Armenian Fishery Proliferation

Original research conducted for and presented to the USAID GeoCenter, blog post drafted for AidData’s blog, The First Tranche.

An unassuming fish has the potential to be the greatest threat to political stability in Armenia. Is that fairly click-baity? Maybe. But in all seriousness, fishes like sturgeon and trout are exported from Armenia to Russia for a large profit, and fishery proliferation has lowered the water table and access to energy  in the Ararat Valley.


Google Earth imagery of Armenia (outlined in red).

Armenia is a landlocked country and the majority of its sturgeon are farmed in hundreds of fisheries across the Ararat Valley. They range from small pools for subsistence-style farming to acres of water owned by the political elite. The fisheries are profitable—hence the explosion of farms in the past decade—and pay for valuable energy for the Armenians. They use one particularly valuable resource: cold, fresh, clean water.


Google Earth imagery of fisheries adjacent to the town Sayat Nova

The Ararat Valley sits on top of a high water table. Water was so readily available that it was free, and didn’t need to be pumped out of the ground; however, likely due to the proliferation of fish farms the flow rates from the wells have decreased.

This is potentially problematic for two reasons. First, with the growth of a younger and more politically active generation the average young Armenian is more likely to be vocal about paying for previously free water—especially when excessive water consumption comes from commercial fisheries. This becomes more complicated when keeping in mind the Armenian dependency on Russia for oil and gas, which fish farming pays for. Second, a vital nuclear power plant sits near the valley which requires water to keep it cool and prevent a meltdown—and as the water table drops this situation could become much more dire.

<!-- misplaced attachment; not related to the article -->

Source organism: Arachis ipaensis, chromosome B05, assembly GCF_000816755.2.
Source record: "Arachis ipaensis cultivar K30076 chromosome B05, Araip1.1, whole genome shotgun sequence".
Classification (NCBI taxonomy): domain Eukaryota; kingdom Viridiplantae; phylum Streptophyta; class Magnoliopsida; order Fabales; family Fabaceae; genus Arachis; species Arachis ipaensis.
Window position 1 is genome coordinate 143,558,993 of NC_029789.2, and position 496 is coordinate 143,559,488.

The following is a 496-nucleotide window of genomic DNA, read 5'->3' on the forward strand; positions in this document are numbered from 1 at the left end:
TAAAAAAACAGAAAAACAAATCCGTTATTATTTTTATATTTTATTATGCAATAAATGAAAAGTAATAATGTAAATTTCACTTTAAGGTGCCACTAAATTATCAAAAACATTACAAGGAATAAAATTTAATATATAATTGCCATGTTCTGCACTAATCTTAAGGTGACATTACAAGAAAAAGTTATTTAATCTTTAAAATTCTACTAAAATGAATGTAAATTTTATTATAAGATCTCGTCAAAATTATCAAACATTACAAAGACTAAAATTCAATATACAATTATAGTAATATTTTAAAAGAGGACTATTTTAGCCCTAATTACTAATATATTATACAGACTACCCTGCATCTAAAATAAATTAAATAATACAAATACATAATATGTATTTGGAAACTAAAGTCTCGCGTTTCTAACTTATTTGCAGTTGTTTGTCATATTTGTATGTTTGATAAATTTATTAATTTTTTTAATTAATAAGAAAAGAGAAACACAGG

Because of this, the U.S. Agency for International Development was interested in measuring the fish farm growth and, more importantly, water usage. The USAID GeoCenter had approximations of fish tank depth but needed the other dimensions in order to measure water use. Using Google Earth I delineated the fisheries and sent them to the GeoCenter’s GIS Developer, Brian Bakker, for further analysis. With ArcGIS a water mask can be applied to calculate the surface area, and with my polygons the mask was more precise and accurate. In hindsight, I would have used the open-source online mapping platform, OpenStreetMap, to make my edits available to everyone.


Google Earth imagery of the largest fisheries in the Southern tip of Armenia

The steps were simple, but the first questions were: can we even see these fisheries via satellite? Can we tell when they first appeared? The answers were: yes, and sometimes, respectively. Simply hovering over the Ararat Valley revealed the largest fisheries, and zooming in to a town showed even more. Google Earth has a basic “create polygon” tool that allowed me to point, click, and capture each fishery.


Google Earth imagery of drawn polygons around the fisheries

Unfortunately, while Google Earth has historical imagery Armenia is not well covered and there are large gaps in imagery year. The year of establishment could not be determined for most of the fisheries using Google Earth, although a range could be estimated for some.

I mapped over 200 separate fisheries, varying in size from just a few square meters to entire acres. Using this information, the GeoCenter can assess the water use in the area and determine whether or not the farming of sturgeon could be affecting the recent drop in water availability, and  the future of fisheries and access to energy in the valley. 


Google Earth imagery of the majority of mapped fisheries


Hannah Dempsey is the data visualization team lead at AidData and a Senior at The College of William & Mary.


Armenian Fishery Proliferation

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